By actively participating as an IT solutions provider in FMF, we would like to make our diverse process and digitisation knowledge in the financial sector available to companies in and around Frankfurt. We also believe that through our complementary network, we can provide great additional value for the FMF community, from which all members will benefit, and the Financial Centre Frankfurt will be supported.

Where do you see the strengths of the Financial Centre Frankfurt? What can be improved?

The importance of the location for financial institutions and their extended ecosystem is beyond question, Frankfurt is a world-renowned Financial Centre. The cultural diversity is strong, but its degree of popularity can be expanded across countries. The Financial Centre Frankfurt is already an emerging digital hub, which can boast many well-known – especially medium-sized – IT companies. As an IT company, however, we still see potential to make this aspect even more visible to and for the city and region.

At home in Europe – FMF and Eintracht welcome Frankfurt’s newest banks

FMF welcomes Brexit agreement – Relocation of €750 to 800 billion in assets to Frankfurt expected

The Financial Centre initiative Frankfurt Main Finance (FMF) welcomes the agreement reached last weekend between the European Union (EU) and the United Kingdom (UK). For it provides much more clarity, albeit not yet definitive. FMF also hopes, in the interests of all concerned, that the British Parliament will ratify the treaty on 11 December. However, a ratification is not certain, and a hard Brexit has not yet been averted. In addition, the European Court of Justice (ECJ) will have to decide whether Article 50 can be revoked before the end of its deadline. Thus, there is still hope that the UK could remain if the ruling of the European Court of Justice confirms this. Still, the probability is rather low.

“This makes it clear for financial institutions that the Brexit is coming. While it has become somewhat less likely, the extreme scenario of a hard Brexit without a deal in place cannot be ruled out due to the uncertain majority in the British Parliament. On the other hand, it cannot be completely ruled out that the UK will remain in the EU, but this should be regarded as highly unlikely. The path is now set for the financial institutions. The Brexit plans are being implemented,” says Hubertus Väth, Managing Director of Frankfurt Main Finance.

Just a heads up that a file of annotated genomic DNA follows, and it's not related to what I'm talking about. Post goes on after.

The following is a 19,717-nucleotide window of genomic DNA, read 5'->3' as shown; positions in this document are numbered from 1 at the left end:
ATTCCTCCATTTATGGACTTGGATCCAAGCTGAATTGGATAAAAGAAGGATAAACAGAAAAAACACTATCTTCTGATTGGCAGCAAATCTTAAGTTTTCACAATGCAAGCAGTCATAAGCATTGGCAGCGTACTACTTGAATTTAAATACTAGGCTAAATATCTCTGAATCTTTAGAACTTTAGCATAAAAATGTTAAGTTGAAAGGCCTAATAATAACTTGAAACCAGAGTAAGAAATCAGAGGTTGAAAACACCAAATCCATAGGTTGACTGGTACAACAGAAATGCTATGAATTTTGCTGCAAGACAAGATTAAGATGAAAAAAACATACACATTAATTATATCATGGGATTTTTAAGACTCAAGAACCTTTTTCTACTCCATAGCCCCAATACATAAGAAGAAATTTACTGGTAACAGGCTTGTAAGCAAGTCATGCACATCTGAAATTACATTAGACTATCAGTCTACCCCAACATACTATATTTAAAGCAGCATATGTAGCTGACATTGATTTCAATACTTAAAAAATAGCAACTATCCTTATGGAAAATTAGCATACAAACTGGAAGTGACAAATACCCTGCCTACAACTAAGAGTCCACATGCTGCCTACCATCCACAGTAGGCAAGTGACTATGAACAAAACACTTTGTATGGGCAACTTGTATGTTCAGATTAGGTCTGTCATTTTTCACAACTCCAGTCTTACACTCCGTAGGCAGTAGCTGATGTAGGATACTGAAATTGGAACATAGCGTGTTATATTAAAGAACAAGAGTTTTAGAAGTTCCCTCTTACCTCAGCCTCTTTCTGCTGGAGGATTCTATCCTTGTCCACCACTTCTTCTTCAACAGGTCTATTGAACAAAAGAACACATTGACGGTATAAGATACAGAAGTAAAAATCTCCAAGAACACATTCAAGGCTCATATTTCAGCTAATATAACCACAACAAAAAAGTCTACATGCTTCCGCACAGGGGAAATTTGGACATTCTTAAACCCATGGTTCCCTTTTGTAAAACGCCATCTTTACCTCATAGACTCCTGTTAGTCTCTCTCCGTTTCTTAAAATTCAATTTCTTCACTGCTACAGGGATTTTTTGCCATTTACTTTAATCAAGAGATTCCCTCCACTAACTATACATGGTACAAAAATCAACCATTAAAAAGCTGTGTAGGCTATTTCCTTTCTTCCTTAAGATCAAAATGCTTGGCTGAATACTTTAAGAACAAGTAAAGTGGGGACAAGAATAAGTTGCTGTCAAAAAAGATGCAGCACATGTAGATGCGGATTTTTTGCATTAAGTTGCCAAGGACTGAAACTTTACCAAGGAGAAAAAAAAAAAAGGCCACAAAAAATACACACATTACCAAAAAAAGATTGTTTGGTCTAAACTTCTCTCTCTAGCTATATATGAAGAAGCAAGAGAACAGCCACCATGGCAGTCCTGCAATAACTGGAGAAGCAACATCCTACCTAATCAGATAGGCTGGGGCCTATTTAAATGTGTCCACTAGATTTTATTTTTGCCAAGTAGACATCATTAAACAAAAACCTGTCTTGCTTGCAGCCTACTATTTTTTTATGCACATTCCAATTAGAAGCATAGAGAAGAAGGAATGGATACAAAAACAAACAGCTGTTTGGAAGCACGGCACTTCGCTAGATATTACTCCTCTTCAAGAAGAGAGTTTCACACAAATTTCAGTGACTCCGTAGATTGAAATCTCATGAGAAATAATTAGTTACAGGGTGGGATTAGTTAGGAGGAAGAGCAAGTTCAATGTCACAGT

Based on a speech by Danièle Nouy, President of the Single Supervisory Mechanism of the European Central Bank (ECB), we know that 37 financial institutions, banks and securities trading banks have applied to the ECB for new licences or extended existing ones and have already received them or are likely to receive them shortly.

30 of these institutions have chosen the Financial Centre Frankfurt for their European headquarters. Since several of the banks will establish branches in multiple locations, FMF believes the actual figures will ultimately add up to more than the 37 mentioned by Ms Nouy. However, Frankfurt also benefits from this distribution since around half a dozen financial institutions that have opted for locations in other EU countries are nevertheless significantly expanding their presence in Frankfurt.

“All in all, we expect a transfer of 750 to 800 billion Euros in assets from London to Frankfurt, the majority of which will be transferred in the first quarter of 2019,” says Väth. “It will not remain that way.”

“As it currently stands, banks face the decision of either relocating only what is absolutely necessary or preparing for the relocation of their entire business,” Väth continues. The institutions have found different answers to this question. “As long as uncertainty persists, most institutions are likely to prefer the minimum solution. In any case, it is clear that considerable second-round effects will follow.”

FMF sees the bill to relax dismissals protections for high-income risk carriers as an important step. “Politicians made promises and delivered on them. Internationally, this is being observed very closely as it shows that the Financial Centre is being supported.”

“Accordingly, Frankfurt Main Finance believes that the second-round effects will be significant. We stand by the potential of up to 10,000 jobs moving to Frankfurt which we estimated on day 1 after the Brexit referendum. However, there are signs of a second transition phase, which is expected to last until the end of 2022, and thus a further delay. The originally expected 5 years for the relocation of jobs from the time of the referendum in June 2016 will now become 8 years.”

A significant factor in financial institutions’ decision to relocate business to the Financial Centre Frankfurt was the willingness signalled by German politicians to reconsider the issue of labour protection for risk carriers. Following its inclusion in the coalition agreements, the draft law, which is tailored specifically to risk carriers, is being consulted in the ministries. “Politicians have listened, promised and delivered,” says Väth. “This is a clear sign that the banks’ relocation to Germany is desired. It is a sign that is seen and appreciated.”